After a long walk in Piaski on the Polish-Russian border, my wife and I drove back along the Vistula Spit to soak up the attractions in Krynica Morska.
Parking up at a huge parking lot close to the Municipal Tourist Information Centre, I didn’t quite know what to expect from Krynica Morska. After the beautiful serenity I’d encountered in Piaski, my expectations were rather high.
We started our walk at Portowa Street, just opposite the Tourist Information centre. Our intention was to stroll through the town and end up at the beach.
The sheer array of restaurants, taverns, ice cream shops and souvenir shops reminded me of some of the British seaside resorts I so often visited as a child.
Just five minutes into our walk, we stumbled across one of the most adrenaline-inducing attractions in Krynica Morska – the “Rope Park” (Park linowy Zegarowscy).
With six routes of varying intensities, the rope park provides endless fun for children, families, individual clients and organized groups. Professional instructors are available to train participants.
Krynica Morska beach
Onwards we strolled along Portowa Street, hooking a right onto Janusza Korczaka Street 200 metres up the hill.
We eventually wound up at entrance 24 to the beach (Plaża publiczna wejście 24).
Desperate to quench our thirst, we drank some freshly squeezed orange juice in Pelican Seafood & Bar. We didn’t try any food. All in all, a cosy little restaurant right by the beach.
Emerging refreshed from Pelican, we sat on the beach for a while. What to say? Like all beaches in the region, it seems there’s not much to complain about. The beach is wide and very clean, with excellent facilities.
Before reading more about Krynica Morska, check out this film which shows the resort in its glorious light:
One of the main attractions in Krynica Morska is its lighthouse. The original building was constructed in 1895. However, that was mined 1945 by retreating German forces. Many Soviet soldiers died in the explosion. There is a small cemetery with a monument to the fallen soldiers near the lighthouse.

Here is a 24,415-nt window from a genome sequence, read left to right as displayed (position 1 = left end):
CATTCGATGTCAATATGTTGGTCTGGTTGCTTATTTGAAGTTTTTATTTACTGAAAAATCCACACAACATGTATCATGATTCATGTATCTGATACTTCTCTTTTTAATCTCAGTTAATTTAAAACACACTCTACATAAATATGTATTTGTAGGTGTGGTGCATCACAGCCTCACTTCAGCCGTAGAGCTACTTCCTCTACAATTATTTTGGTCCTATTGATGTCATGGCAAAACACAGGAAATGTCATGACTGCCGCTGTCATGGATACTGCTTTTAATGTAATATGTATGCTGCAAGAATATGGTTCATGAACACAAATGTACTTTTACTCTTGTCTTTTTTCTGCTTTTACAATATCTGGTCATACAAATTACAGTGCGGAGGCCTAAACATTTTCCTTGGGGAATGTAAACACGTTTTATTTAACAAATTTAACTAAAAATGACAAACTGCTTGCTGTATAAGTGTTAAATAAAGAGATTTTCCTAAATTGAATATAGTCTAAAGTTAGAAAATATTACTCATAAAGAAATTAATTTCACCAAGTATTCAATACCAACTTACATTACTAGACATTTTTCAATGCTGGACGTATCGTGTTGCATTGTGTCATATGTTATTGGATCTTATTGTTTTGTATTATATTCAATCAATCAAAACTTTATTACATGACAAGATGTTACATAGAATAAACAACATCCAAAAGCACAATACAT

A new lighthouse was built in 1951.
As you can see from the pictures below, the views from the top of the lighthouse are stunning.
Krynica Morska Pier and Port
From the beach, we walked back to the other side of the spit to have a stroll around the port and down the pier.
The pier is wide with pleasant views across the Vistula Lagoon. It’s a wonderful place for relaxation.
A brief history of Krynica Morska
- In 1840, the development of Krynica Morska as a seaside resort began. Five wealthy merchants from Elbląg formed a shipping consortium on the Vistula Lagoon. They purchased two steamboats in England called the “Sokół” (Falcon) and the “Jaskółka” (Swallow). A year later, the “Jaskółka” brought the first holidaymakers to Łysica (the former name of Krynica Morska)
- Encouraged by the successful trips to Łysica, the shipping consortium bought five acres of land from the Gdańsk authorities. Two years later, the construction of the first villa in the shape of a Greek temple began
- Later on, the same consortium bought 218 acres of land, mainly forest area. The bathing area was further expanded, and villages and holiday homes began to appear. Cabins for bathers were also built on the beach
- In 1905, a large pier was built. New guesthouses and villas continued to crop up
- After the Second World War, Łysica struggled to regain its status as a charming seaside resort. It mostly operated as a fishing settlement
- In 1958, Łysica underwent a makeover. It obtained housing rights, established itself as a holiday resort and changed its name to Krynica Morska
- On April 2, 1991, Krynica Morska obtained town rights
- Krynica Morska has been a part of Nowy Dwór Gdański County since 1999